by BAR contributor Danny Haiphong
The class conflict remains the central contradiction among human beings – a fact that too many “movement” leaders seem eager to forget. As a result, they attempt to shore up “a crumbling imperialist system and the ideas that sustain it.” The longer this system is allowed to prevail, the worse the human condition becomes. “By 2021, only 1 percent of the population will own 70 percent of all wealth in the US.”
Their System, Our Lives: A Political Obituary in Service of Revolutionary Emancipation
by BAR contributor Danny Haiphong
“The desperate need for organization among the various exploited and oppressed sectors of society, from the unemployed worker to the incarcerated Black prisoner, cannot be understated.”
There are times when personal life intersects with the broad struggle of the masses in profound ways. The majority of people find it far easier to separate the struggle for emancipation from day to day life as a form of protection. Not only is such an action futile, but it also reinforces alienation. Alienation is a staple of imperialist social relations predicated upon the separation of labor from the ownership of the means of subsistence and production. Yet it is precisely when this phenomenon is experienced on a mass basis that the conditions for revolutionary emancipation become ripe. The dialectic reaches an even more acute stage after losing a loved one due to the conditions of the ruling system.
The US imperialist system is sustained by the profit driven interests of a small number of capitalists who wield the means of production in their interests. Capitalists own the means of production and force the working class and oppressed majority to sell their labor to them or perish. The drive for endless profit on the part of the capitalist produces endless misery. The Boston Consulting Group reports that by 2021, only 1 percent of the population will own 70 percent of all wealth in the US. A US-led war on Syria continues to bring the world on the brink of World War III in the aftermath of the US coalition’s takedown of a Syrian jet. AP reports that the US remains a torture overseer in the Southern parts of Yemen. Black Americans in the US are the target of a ceaseless war of occupation waged by the state, with the recent acquittal of the police officer that murdered Philando Castile only adding insult to an almost daily injury,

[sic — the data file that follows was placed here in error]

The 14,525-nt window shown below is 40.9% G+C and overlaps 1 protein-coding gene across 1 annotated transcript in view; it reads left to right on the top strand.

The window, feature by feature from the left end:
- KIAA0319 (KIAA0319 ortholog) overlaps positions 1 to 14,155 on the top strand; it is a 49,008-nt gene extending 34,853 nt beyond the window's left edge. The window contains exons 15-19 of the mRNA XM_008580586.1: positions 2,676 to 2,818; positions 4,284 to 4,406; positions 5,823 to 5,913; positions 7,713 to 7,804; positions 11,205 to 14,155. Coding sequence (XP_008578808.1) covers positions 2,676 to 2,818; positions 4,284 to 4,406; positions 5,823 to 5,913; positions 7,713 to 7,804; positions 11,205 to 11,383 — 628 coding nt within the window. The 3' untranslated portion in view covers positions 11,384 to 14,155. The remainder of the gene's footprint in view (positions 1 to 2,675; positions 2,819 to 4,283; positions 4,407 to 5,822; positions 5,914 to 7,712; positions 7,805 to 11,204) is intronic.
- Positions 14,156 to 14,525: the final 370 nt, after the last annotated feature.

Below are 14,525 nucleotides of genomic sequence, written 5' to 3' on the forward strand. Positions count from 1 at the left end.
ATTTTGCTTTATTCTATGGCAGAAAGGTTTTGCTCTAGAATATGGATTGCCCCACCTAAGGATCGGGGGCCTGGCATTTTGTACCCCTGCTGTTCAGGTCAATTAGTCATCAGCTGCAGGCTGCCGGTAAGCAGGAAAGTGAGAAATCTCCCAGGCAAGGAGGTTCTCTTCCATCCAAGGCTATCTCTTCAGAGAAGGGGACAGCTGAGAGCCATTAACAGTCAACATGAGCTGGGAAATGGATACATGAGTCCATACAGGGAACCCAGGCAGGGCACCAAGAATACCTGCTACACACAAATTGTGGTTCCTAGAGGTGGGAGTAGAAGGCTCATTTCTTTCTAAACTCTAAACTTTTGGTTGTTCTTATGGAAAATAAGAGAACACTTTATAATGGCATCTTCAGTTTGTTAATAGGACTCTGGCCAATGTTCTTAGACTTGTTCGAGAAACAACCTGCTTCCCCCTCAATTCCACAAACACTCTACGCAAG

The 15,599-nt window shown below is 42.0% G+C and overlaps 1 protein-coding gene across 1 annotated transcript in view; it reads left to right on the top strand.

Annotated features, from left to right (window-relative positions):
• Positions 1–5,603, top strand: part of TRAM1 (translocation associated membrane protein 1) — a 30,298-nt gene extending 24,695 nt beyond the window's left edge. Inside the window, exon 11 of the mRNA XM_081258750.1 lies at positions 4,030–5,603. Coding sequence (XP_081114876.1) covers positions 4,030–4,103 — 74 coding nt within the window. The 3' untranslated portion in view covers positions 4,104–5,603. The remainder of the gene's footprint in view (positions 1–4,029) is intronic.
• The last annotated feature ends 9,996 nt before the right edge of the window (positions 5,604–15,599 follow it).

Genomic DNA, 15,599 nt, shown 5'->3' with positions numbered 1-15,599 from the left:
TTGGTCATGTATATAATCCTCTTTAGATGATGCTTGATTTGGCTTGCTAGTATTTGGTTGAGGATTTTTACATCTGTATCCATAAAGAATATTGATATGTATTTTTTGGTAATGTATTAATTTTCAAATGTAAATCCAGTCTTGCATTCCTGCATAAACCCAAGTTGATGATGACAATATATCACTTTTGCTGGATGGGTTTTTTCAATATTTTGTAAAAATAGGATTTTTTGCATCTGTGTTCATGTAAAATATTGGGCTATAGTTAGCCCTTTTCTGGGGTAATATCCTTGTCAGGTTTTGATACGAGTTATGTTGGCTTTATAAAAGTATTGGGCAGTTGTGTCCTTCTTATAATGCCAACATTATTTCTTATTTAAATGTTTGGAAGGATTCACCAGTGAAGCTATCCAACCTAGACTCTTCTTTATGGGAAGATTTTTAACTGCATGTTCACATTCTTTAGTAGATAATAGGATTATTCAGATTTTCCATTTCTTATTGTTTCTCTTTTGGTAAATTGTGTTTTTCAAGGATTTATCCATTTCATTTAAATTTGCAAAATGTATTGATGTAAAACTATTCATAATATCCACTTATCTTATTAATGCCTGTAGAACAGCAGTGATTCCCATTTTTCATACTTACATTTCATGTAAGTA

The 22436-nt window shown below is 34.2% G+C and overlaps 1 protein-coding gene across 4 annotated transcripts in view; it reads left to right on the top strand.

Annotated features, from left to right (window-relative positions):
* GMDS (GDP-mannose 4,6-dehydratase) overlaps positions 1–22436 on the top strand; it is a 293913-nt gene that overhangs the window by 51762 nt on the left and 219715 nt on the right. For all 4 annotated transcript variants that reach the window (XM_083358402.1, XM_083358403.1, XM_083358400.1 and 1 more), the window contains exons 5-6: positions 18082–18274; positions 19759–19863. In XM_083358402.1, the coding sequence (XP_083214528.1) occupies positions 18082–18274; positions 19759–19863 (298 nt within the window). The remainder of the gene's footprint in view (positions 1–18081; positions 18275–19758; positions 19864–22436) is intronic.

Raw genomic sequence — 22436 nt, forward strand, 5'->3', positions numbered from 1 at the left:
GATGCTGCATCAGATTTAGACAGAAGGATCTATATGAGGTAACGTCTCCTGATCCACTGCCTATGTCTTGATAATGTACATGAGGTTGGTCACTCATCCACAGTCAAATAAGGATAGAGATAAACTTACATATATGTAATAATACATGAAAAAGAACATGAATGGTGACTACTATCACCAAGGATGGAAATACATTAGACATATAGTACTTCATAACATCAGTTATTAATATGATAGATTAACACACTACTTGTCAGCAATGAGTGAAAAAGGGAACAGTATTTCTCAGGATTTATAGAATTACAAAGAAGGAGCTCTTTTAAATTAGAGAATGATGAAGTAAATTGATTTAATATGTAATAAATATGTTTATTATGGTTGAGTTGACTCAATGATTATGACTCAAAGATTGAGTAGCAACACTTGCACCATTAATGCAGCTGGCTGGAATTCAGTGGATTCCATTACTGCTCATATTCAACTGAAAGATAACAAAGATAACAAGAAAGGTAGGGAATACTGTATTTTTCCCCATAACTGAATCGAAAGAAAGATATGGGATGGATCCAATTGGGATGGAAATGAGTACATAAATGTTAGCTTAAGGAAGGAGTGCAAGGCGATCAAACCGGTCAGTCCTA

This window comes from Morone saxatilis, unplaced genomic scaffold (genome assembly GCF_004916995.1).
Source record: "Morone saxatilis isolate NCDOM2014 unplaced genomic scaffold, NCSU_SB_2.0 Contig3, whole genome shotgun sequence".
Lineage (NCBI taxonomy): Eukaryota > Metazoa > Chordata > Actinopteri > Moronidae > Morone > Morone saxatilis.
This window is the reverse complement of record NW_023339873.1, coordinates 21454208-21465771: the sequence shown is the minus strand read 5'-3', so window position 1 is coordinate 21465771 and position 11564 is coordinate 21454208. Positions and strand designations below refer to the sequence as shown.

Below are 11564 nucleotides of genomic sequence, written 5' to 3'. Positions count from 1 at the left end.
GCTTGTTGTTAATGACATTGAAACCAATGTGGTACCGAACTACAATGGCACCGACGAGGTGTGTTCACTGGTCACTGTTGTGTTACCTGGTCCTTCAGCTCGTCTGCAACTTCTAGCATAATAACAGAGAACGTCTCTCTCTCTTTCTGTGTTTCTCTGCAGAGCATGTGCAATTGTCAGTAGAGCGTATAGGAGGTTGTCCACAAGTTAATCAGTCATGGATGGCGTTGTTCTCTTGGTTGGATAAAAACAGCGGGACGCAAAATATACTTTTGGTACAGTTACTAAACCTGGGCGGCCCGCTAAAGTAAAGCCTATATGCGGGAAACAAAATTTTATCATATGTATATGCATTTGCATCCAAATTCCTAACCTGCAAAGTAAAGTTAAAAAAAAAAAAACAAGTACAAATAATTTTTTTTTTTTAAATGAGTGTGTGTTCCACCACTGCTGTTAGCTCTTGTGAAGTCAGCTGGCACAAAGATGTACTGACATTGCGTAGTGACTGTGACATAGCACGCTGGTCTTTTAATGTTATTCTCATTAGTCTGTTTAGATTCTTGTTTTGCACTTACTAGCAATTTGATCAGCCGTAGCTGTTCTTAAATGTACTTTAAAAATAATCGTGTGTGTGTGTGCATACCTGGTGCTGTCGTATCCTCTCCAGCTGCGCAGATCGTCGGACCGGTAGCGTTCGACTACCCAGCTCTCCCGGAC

“The drive for endless profit on the part of the capitalist produces endless misery.”
These conditions have been subject to resistance on a mass basis. The movement for Black Lives sits at the forefront of resistance to state terror against Black America. On the international stage, Houthi rebels and independent governments in Syria, Iran, China, and Russia make up just some of the forces fighting against US and Western imperialist aggression worldwide. Many debased "liberal" thinkers promote the notion that the struggle for justice cannot be reduced to an "us vs. them" dichotomy. However, such narrow thinking is contradicted by the ways in which the conditions of imperialism pits the very lives of millions, if not billions, of ordinary workers and oppressed people in an antagonistic relationship with the ruling elite.